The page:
How does a reasonable adult become afraid of bicycles? The same way we all become afraid of anything in life—we have a bad experience with something, and then hide behind our favorite way of coping with fear.
I have done just this. Six years ago, while on a biking trek with my husband, I took a nasty fall. With face swollen for days, major bruises on legs and arms and a thoroughly engulfing headache, I had good reason to stay off my bike for a couple of weeks. But something bigger than aches and pains took over. I lost my confidence and I became afraid. And when I’m afraid, I freeze.
And that’s where I’ve been for these last years. Frozen, static, like an ice cube in the Yukon in January. Fear is such a strange thing. It has nothing to do with reason or logic, it emanates completely from our base brain—the part that takes care of emotions and sense of safety. Once that has been rocked, it takes concerted effort to break out of jail.
So, as I’ve written about in the past month, I decided to sign up for a triathlon. I did this knowing that I was afraid to get back on my bike. As I started training I focused on walking, jogging and swimming. No biking in sight. Then I stared down the calendar a few weeks ago, and realized I only had three months to train for this thing. The blessed deadline was staring me in the face.
Funny thing happened on my way to getting back on my bike. About two weeks ago I got injured, and had to take almost a week off. While I was recovering I realized that a bike I hadn’t ridden in over five years was going to need some rehabilitating. So step one was to take it into the bike shop for maintenance. Phew. That bought me a week, while it was in the shop.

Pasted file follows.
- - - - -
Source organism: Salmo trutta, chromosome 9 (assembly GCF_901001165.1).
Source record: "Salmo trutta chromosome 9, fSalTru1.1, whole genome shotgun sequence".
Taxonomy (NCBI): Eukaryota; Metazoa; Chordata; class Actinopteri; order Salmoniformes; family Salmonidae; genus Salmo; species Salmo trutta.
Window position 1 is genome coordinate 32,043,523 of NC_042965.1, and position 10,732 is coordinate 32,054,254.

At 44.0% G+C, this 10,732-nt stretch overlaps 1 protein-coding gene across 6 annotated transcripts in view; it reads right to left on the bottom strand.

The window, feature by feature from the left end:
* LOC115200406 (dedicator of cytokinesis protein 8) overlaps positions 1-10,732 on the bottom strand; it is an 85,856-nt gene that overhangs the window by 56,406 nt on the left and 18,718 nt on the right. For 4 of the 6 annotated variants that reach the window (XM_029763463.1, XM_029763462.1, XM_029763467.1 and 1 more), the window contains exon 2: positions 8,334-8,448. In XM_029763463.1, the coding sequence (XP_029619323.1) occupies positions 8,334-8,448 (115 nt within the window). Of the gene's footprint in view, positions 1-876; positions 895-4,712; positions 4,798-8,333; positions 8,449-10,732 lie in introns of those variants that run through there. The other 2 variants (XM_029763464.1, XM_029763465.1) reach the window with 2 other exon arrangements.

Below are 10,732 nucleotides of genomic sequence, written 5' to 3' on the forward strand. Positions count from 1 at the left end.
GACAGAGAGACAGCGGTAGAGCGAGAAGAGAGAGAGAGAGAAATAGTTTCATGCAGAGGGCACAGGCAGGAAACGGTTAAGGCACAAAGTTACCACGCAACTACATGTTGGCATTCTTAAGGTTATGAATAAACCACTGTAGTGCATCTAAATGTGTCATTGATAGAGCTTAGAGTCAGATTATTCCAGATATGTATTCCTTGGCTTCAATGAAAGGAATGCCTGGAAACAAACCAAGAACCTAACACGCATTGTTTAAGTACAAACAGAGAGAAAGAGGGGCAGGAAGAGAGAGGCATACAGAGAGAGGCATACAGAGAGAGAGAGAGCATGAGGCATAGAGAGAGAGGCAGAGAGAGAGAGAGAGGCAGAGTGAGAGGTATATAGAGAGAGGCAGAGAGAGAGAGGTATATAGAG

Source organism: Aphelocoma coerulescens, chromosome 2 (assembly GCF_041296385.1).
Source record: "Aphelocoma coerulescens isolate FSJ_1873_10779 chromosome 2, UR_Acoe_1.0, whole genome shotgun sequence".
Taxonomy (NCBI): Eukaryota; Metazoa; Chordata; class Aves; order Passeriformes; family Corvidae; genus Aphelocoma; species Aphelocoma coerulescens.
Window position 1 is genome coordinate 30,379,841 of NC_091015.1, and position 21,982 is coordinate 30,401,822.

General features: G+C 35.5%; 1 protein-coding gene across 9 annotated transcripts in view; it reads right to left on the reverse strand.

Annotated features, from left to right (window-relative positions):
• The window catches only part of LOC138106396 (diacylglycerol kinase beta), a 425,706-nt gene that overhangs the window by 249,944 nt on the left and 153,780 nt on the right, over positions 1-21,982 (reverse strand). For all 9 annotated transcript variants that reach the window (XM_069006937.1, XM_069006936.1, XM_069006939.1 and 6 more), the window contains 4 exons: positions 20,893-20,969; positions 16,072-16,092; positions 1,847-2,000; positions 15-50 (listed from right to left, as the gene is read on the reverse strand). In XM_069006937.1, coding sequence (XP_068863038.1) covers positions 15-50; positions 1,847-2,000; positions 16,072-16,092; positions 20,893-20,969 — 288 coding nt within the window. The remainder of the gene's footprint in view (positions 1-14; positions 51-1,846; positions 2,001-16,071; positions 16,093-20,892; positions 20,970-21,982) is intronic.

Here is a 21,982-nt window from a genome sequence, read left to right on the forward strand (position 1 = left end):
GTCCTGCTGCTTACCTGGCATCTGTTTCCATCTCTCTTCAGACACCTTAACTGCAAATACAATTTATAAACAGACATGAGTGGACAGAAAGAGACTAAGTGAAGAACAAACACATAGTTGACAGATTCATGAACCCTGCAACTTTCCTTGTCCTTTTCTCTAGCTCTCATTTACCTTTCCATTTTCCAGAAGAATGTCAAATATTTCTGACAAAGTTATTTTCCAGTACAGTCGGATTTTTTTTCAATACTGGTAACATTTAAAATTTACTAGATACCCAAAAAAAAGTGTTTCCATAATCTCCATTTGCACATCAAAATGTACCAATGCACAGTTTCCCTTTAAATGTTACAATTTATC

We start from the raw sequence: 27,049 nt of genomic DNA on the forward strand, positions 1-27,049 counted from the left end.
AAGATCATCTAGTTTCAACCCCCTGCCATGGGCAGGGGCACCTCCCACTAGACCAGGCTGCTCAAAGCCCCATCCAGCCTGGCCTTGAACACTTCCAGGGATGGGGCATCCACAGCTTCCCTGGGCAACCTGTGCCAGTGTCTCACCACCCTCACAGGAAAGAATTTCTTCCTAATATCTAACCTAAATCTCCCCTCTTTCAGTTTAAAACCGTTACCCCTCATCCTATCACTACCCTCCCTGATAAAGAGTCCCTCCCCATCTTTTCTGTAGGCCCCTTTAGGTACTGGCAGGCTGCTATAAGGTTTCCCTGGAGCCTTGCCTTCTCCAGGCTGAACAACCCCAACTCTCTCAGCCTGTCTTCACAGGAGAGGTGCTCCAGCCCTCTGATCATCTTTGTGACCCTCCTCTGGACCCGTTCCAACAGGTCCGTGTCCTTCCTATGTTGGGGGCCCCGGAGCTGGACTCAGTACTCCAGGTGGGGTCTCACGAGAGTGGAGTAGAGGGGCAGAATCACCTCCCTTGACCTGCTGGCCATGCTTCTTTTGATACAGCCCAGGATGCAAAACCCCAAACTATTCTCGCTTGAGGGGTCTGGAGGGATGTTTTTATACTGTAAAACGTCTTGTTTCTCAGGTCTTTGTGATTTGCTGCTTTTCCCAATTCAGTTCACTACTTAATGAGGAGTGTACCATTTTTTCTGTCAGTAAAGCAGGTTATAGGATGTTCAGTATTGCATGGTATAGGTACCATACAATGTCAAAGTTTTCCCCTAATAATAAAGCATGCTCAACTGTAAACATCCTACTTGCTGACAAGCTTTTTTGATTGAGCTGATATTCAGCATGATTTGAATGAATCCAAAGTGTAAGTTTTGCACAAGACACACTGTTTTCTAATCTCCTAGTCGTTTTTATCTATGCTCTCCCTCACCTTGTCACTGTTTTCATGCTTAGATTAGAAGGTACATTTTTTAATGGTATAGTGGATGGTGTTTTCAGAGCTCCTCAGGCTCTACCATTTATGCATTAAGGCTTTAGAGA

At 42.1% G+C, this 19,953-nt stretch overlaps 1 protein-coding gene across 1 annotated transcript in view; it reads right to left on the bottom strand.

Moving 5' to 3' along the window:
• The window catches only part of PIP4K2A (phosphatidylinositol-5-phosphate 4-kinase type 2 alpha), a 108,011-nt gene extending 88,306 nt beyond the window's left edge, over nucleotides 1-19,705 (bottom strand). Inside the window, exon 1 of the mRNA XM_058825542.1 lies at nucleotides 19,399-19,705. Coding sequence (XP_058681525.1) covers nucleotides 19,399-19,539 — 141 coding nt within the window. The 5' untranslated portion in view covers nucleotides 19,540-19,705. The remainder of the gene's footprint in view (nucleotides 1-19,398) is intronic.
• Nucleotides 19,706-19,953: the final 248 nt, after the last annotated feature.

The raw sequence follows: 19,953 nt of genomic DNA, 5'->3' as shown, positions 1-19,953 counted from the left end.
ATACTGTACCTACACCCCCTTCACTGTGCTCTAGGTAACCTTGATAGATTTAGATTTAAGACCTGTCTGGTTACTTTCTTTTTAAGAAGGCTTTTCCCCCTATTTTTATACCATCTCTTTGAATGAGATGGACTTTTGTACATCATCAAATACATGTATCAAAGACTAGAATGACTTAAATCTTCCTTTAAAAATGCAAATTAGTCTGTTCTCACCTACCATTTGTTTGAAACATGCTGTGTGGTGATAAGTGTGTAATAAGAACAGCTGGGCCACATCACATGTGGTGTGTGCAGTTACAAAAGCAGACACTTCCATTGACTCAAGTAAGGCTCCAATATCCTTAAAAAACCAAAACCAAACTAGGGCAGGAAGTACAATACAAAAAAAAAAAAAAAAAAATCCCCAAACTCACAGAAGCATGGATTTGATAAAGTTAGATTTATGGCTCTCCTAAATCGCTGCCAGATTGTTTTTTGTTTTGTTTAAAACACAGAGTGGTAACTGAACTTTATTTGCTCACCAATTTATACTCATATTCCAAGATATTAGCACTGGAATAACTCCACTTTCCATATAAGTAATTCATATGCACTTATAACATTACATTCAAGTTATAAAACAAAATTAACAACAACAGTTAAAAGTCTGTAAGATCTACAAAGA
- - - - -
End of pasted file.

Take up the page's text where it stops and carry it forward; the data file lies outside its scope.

Now I’m a week behind in my training, and I still haven’t gotten on the bike. Isn’t it an amazing coincidence that I became injured just as I had to face getting back on the bike? Ha! No coincidence. The reality of facing my fear had set in. Could I delay facing the inevitable through injury and waiting for my bike to get a facelift?
Sure. But now I’m face to face with that deadline, and my choice to put myself back in the rider’s seat. So how does a freezer like me deal with her fear? She structures an occasion that requires unfreezing. So I am now facing my mental ice cube by facing my bike. Step one in dealing with my fear is to step into that bike pedal.
What are you willing to structure for yourself to allow you to face your fear? We all have a favorite way of dealing with fear—freezing, fleeing or fighting. What do you need to face? Thawing out your fear, standing still long enough to face it, or calming yourself down to deal with it? Think about it. Facing fear can be the most freeing experience of your life.